Bad Evidence – Fallacies and Poor Appeals

Overview: One of the best ways to understand how to find good evidence is to recognize bad evidence. Similarly, if you’re searching for delicious morel mushrooms in the woods, it’s good to know what the poisonous toadstools look like so you don’t make a pasta with them and kill your whole family. Perhaps this is a bad analogy, but I don’t think so.

1. Citing False Evidence – This isn’t really a fallacy, but it’s the most common way we misuse evidence, and it’s worth pointing out. Some people just make up evidence to suit their needs. They are dirty liars.

Example: I’m the best frisbee player in the world. Last year, The New York Times dubbed me, “Frisbee Thrower of the Millenium.” Don’t bother looking it up. They don’t have a searchable archive.

2. Appeal to Questionable Authority – Citing a person as an expert who is not actually an expert or citing a weak source. This happens most often when we appeal to someone who is generally smart and maybe even an expert in one field, but nevertheless lacks the extra-special expertise of a true authority on the subject.

Example 1: My dad told me that Santa exists, and he’s the best dentist in Idaho! How dare you question him!

Example 2: I read that the only way to keep ghosts away is by sending money to It says so right on the website!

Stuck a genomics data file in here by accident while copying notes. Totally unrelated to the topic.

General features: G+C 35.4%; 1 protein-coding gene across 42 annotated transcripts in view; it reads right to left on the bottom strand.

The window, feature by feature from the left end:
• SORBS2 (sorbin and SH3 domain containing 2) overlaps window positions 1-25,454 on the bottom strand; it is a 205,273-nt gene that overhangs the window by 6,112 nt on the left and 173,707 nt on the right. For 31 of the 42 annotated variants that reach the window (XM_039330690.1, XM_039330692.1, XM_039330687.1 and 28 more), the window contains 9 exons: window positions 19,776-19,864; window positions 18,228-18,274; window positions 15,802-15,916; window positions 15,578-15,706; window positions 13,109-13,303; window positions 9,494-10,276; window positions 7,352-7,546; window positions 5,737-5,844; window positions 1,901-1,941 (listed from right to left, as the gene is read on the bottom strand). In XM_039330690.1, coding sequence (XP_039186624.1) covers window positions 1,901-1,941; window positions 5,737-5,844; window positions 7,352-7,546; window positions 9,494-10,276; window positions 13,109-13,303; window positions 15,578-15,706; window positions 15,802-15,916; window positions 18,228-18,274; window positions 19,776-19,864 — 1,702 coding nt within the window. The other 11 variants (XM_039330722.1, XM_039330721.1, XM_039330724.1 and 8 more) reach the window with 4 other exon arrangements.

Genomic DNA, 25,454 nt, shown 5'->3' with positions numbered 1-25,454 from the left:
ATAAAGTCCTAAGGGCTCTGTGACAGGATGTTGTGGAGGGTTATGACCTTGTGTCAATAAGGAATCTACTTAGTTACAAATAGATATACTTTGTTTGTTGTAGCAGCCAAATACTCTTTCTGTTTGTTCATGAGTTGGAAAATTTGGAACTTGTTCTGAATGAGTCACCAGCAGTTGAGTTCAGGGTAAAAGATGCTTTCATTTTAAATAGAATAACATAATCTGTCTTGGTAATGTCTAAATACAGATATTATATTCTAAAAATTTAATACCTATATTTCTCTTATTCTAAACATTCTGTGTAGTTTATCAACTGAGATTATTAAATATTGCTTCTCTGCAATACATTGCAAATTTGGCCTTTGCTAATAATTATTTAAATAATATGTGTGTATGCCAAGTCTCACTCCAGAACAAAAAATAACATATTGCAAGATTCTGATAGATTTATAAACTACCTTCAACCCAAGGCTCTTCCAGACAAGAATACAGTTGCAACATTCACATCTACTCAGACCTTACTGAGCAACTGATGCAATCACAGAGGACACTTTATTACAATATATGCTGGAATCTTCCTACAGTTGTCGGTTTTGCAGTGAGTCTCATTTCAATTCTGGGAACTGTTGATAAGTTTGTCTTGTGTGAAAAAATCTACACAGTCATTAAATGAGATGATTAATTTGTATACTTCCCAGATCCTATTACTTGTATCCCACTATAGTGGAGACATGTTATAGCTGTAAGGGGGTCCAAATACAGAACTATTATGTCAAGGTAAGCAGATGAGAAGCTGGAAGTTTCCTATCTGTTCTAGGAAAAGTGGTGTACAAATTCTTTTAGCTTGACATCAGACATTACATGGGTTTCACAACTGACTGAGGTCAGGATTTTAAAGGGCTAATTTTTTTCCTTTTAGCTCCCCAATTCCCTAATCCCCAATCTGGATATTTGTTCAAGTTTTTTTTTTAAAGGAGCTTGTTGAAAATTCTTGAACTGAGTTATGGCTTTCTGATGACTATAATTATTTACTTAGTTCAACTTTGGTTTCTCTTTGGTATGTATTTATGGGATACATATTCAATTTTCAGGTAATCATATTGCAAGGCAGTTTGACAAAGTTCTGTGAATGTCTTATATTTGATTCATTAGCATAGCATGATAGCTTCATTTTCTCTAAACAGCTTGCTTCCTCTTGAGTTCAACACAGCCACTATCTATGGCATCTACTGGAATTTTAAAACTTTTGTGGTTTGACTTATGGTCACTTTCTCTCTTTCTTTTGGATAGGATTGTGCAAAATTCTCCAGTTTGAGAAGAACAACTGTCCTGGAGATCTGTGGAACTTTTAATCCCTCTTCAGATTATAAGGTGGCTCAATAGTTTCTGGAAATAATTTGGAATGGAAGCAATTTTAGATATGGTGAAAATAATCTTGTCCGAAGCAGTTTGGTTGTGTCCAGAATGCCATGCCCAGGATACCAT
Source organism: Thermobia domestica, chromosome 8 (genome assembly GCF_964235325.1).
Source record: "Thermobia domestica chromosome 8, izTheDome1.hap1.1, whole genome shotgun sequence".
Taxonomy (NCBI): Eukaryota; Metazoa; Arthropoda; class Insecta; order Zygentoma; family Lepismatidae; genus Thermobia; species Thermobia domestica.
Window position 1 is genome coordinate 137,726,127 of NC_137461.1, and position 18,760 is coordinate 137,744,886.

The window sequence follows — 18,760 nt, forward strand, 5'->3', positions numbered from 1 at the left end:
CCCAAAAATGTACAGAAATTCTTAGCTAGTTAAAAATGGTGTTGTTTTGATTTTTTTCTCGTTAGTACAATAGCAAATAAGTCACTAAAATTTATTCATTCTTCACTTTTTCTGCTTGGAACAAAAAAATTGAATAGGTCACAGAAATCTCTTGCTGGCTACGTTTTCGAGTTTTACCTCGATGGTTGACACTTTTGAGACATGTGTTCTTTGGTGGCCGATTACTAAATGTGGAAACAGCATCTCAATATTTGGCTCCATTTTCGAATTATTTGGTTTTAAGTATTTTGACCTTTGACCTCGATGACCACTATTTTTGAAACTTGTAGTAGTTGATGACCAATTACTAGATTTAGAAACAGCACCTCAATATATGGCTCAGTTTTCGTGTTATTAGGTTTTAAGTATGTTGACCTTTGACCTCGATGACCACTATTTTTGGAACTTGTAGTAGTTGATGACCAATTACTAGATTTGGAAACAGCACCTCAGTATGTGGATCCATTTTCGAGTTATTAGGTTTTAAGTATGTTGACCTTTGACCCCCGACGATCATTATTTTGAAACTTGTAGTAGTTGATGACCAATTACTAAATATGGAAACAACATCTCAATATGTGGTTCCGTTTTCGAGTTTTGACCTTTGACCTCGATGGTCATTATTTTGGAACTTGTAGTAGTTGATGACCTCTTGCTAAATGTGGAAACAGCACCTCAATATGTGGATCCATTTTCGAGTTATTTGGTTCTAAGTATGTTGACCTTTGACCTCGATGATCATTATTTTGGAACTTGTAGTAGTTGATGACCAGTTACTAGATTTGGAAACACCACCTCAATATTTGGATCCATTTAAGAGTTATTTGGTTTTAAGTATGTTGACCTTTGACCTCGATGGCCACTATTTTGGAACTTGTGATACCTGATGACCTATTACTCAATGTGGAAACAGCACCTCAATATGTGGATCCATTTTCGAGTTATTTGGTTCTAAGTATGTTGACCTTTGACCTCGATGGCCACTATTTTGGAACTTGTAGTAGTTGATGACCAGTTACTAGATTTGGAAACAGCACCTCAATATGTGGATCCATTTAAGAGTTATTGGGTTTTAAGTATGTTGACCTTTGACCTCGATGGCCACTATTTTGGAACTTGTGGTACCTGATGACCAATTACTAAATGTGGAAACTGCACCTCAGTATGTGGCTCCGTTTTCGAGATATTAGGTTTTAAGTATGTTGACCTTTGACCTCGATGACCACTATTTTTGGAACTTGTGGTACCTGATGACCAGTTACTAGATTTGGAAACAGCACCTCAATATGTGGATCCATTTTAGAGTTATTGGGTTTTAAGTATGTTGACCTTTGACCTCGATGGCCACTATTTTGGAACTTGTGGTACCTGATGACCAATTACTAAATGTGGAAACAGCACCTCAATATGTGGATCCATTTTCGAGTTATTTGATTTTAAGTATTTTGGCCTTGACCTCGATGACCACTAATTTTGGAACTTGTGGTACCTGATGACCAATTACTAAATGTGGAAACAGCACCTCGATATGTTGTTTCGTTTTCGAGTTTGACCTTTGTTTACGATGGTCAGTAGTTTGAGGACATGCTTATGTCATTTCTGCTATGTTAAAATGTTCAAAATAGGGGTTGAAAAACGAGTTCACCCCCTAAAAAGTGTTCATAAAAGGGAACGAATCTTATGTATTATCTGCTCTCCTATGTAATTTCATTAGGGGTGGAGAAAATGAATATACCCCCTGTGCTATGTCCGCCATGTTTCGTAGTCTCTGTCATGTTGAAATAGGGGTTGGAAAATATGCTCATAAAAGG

3. Appeal to Popularity – Citing popular opinion as evidence of truth. This assumes that a widely held belief must be true or that something everybody wants must be desirable. Belief doesn’t make a claim true; truth makes it true.

Example 1: Every culture tells ghosts stories. Therefore, ghosts must exist.

Example 2: 50,000 Elvis fans believe that he’s still alive! That many people can’t be wrong!

Example 3: Fried butter is the best-selling food at the fair! It must be really tasty, and maybe even good for you!

4. Appeal to Abstraction – An attempt to pass a claim by associating it with popular (but vague) values. For example, freedom to me may be the ability to vote and publish controversial ideas. Freedom to my brother might be the right to pet any and every dog he darn well wants, even if it’s inside a stranger’s house. A mayor who promises to fight for freedom may get both of our votes, but for very different reasons. (Also called Glittering Generality.)

Example: Vote for me! I’m all about America and stuff! All the stuff you guys like! That’s me!

Example 2: The right to pet all dogs is really important. It’s about liberty, freedom, and the equality of dogs everywhere. Don’t you like equality? (See Equivocation and Obfuscation)

5. Bad Analogy – Comparing one situation to another to draw a conclusion, but the situations do not share enough common elements to support your conclusion.

Example: Grapes are bad for dogs, so they must be bad for people too. Get those grapes away from me!

Example 2: Everyone loved it when I made fart sounds in first grade. Everyone laughed. I’m sure it will work during Thanksgiving dinner! This is going to be great!

Example 3: The American Revolution profoundly changed American society. Therefore, it’s likely that the war in Afghanistan will do the same thing.

6. Confirmation Bias – Only siting evidence that supports your claim, while ignoring evidence that supports rival claims.

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